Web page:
Jayant Patel, J.
1. Rule. Mr.Mukul Sinha, learned Counsel appearing for respondent No.1 waives service of Rule and Mr.Prabhakar Upadyay, learned Counsel appearing for respondent No.2 waives service of Rule. With the consent of the parties, the matter is taken up for final hearing today.
2. The short facts of the case are that by the Labour and Employment Department, a Departmental Promotion Committee was constituted for promotion from Class-III to Class-II and Class-IV to Class-III employees. The Committee consists of President of the Industrial Court of Gujarat, Senior Member of the Industrial Court of Gujarat and the Chief Judge of the Labour Court, Ahmedabad. As per the petitioner, the meeting of the Committee was held on 23rd October, 2001 to consider the case of promotion from the post of cadre of clerk of the Court and as per the petitioner, the eligible persons were interviewed keeping in view the provisions of Rule 11 of the Gujarat Civil Services (Classification and Recruitment) General Rules, 1967 (hereinafter referred to as "the Rules"). It appears that respondent Nos.1 and 2 appeared at the interview and respondent No.2 was promoted to the post of Superintendent, Labour Court from the cadre of Clerk and as per the petitioner, respondent No.2 had secured more marks and, therefore, the promotion was given. It is the case of the petitioner that the procedure followed by the Committee was that each member of the Committee interviewed the candidates, who were appearing in the interview, and ten marks were allowed to every member and on the basis of total marks secured by the candidate concerned, the promotions were given. It is the further case of the petitioner that the proceedings of the Committee were common for filling up of four posts. It appears that so far as candidate Nos.1, 2, and 3, namely; Mr.A.M.Meer, Mr.D.J.Zala, Mr.M.I.Kapadia are concerned, there was no challenge, but for the promotion of Mr.Mirza, respondent no.2 herein, the challenge was made by respondent No.1 by preferring appeal before Gujarat Civil Services Tribunal, being Appeal No.380/2001. It appears that the Tribunal found that the Departmental Promotion Committee was supposed to consider the annual confidential reports of the eligible Government servants in assessing their merit and there is nothing on record to show that such an exercise was made by the Committee and the Tribunal further found that the Committee seems to have based its decision on the result of the oral interviews only, even though there is no provision to take oral interviews. Ultimately, the Tribunal also found that though four promotions were given under the impugned order, the appointment of respondent No.2 therein by the promotion, superseding the appellant, who is respondent No.1 herein, deserves to be quashed and set aside and the order of appointment so far as it related to respondent No.2 herein as the Superintendent by promotion is quashed and it was further observed that respondent No.1 therein, who is petitioner herein, will be at liberty to fill up the posts keeping in view the observations made in the judgement of the Tribunal. The said decision of the Tribunal dated 28th October, 2002 is under challenge in this petition.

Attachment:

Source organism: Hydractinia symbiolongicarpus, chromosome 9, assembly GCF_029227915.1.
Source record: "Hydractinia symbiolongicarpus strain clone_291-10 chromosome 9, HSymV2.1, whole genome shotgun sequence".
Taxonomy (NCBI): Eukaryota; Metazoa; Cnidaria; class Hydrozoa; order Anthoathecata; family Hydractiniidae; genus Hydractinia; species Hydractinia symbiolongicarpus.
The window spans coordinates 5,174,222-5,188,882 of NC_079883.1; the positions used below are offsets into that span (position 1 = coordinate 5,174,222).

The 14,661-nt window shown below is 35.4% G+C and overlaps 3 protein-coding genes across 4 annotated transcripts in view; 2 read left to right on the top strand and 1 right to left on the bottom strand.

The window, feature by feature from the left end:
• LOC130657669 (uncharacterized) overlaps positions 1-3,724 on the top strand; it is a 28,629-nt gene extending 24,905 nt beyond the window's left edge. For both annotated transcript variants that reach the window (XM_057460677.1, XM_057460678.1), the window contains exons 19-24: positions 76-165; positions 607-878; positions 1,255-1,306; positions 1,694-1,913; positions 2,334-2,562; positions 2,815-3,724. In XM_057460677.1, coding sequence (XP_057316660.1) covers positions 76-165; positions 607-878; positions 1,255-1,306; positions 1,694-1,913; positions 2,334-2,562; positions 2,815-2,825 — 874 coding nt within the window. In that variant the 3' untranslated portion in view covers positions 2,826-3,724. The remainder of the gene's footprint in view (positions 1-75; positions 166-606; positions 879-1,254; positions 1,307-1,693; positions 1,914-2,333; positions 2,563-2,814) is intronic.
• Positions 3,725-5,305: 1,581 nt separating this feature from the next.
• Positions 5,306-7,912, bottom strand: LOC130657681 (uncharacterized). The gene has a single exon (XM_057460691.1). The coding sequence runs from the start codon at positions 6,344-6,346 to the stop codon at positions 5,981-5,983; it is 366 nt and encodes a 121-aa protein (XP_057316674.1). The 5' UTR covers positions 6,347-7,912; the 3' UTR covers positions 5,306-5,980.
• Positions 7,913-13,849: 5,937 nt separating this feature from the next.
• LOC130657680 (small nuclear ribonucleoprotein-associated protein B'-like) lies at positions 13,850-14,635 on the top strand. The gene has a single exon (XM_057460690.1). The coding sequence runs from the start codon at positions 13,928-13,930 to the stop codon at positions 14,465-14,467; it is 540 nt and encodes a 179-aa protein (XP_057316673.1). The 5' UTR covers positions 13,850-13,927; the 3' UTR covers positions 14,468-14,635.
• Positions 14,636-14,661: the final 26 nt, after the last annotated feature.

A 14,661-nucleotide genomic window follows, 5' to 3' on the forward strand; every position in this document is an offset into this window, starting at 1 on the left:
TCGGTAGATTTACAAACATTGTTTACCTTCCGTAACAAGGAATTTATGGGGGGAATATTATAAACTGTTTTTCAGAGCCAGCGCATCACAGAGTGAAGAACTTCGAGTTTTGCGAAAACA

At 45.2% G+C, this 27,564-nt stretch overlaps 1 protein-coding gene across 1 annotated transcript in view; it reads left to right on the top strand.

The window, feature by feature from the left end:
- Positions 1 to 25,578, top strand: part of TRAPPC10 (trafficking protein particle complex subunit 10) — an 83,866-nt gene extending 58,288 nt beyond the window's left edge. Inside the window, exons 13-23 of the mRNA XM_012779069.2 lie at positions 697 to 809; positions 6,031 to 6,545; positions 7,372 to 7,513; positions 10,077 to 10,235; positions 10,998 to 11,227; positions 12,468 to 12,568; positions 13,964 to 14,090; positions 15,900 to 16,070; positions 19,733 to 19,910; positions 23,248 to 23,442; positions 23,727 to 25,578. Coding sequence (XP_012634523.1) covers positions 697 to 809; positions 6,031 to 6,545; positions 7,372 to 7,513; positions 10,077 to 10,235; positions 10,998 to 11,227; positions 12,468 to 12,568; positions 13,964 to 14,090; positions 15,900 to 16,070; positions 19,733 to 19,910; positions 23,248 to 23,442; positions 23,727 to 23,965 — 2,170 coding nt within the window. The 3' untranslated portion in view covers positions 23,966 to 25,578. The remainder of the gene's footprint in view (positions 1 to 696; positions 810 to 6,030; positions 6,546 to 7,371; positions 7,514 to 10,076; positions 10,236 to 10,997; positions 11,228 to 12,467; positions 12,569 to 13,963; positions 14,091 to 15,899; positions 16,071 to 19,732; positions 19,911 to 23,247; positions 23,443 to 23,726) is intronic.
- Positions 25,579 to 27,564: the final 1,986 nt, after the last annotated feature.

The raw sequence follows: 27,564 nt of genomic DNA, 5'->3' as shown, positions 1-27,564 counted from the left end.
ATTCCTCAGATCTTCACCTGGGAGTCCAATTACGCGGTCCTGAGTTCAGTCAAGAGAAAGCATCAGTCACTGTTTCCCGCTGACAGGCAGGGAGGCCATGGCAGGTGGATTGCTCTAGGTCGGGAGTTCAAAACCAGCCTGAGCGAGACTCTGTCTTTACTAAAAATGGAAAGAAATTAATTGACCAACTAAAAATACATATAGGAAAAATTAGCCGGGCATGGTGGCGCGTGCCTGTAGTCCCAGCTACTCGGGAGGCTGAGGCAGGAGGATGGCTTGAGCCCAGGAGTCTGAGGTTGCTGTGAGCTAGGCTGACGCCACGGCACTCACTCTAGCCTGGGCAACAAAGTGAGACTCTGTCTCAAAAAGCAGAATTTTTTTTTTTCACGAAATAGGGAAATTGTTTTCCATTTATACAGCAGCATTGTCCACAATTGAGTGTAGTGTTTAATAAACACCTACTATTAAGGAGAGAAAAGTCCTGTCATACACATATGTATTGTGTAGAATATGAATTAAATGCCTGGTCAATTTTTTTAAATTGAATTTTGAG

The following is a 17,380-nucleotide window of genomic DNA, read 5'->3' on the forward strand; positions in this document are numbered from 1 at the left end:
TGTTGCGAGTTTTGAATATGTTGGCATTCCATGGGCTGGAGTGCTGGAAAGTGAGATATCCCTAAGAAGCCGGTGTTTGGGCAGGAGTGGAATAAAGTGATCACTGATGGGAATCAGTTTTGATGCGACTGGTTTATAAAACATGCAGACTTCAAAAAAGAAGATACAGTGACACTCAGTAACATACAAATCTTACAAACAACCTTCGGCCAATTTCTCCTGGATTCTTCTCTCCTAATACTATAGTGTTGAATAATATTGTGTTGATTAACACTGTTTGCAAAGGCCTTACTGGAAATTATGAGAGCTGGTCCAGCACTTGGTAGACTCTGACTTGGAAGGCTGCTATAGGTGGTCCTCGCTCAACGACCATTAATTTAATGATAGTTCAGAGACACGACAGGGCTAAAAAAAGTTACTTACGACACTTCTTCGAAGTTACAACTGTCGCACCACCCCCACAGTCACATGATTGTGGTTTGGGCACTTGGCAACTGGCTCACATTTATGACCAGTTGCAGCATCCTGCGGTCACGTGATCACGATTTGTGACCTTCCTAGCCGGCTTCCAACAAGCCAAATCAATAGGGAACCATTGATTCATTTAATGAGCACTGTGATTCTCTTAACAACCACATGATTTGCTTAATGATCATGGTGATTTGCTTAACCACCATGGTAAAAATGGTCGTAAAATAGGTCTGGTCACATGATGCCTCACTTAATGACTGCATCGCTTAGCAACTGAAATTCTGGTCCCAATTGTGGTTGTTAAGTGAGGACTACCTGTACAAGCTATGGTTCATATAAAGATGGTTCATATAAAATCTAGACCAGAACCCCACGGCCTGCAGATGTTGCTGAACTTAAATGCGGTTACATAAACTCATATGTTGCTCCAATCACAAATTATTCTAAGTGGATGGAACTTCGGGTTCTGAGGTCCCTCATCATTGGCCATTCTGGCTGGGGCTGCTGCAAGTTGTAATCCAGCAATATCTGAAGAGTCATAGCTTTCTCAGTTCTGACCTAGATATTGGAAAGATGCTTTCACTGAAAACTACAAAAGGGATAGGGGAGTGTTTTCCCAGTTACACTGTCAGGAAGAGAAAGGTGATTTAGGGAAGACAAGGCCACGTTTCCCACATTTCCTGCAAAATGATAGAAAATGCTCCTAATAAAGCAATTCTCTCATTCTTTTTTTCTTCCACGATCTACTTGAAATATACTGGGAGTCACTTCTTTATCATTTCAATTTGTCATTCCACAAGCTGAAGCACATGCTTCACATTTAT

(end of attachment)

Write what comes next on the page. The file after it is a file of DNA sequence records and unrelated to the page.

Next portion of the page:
3. The learned Counsel appearing for the petitioner, Mr.J.B.Pardiwala mainly submitted that the finding of the Tribunal that the confidential reports are not considered is contrary to the record in as much as the Committee, before whom the matter was placed, had considered the confidential reports. He also submitted that as such there are no sub-rules for providing interviews, but, he submitted that with a view to assess the merits of the candidates concerned, the Promotion Committee was within its power to hold the interview. Mr.Pardiwala also submitted that as such respondent No.1 has acquiescence his rights by participation at the interview for the process of promotion, where he had lost or having been not selected for promotion, it is not open to the respondent No.1 to challenge the decision of the Committee.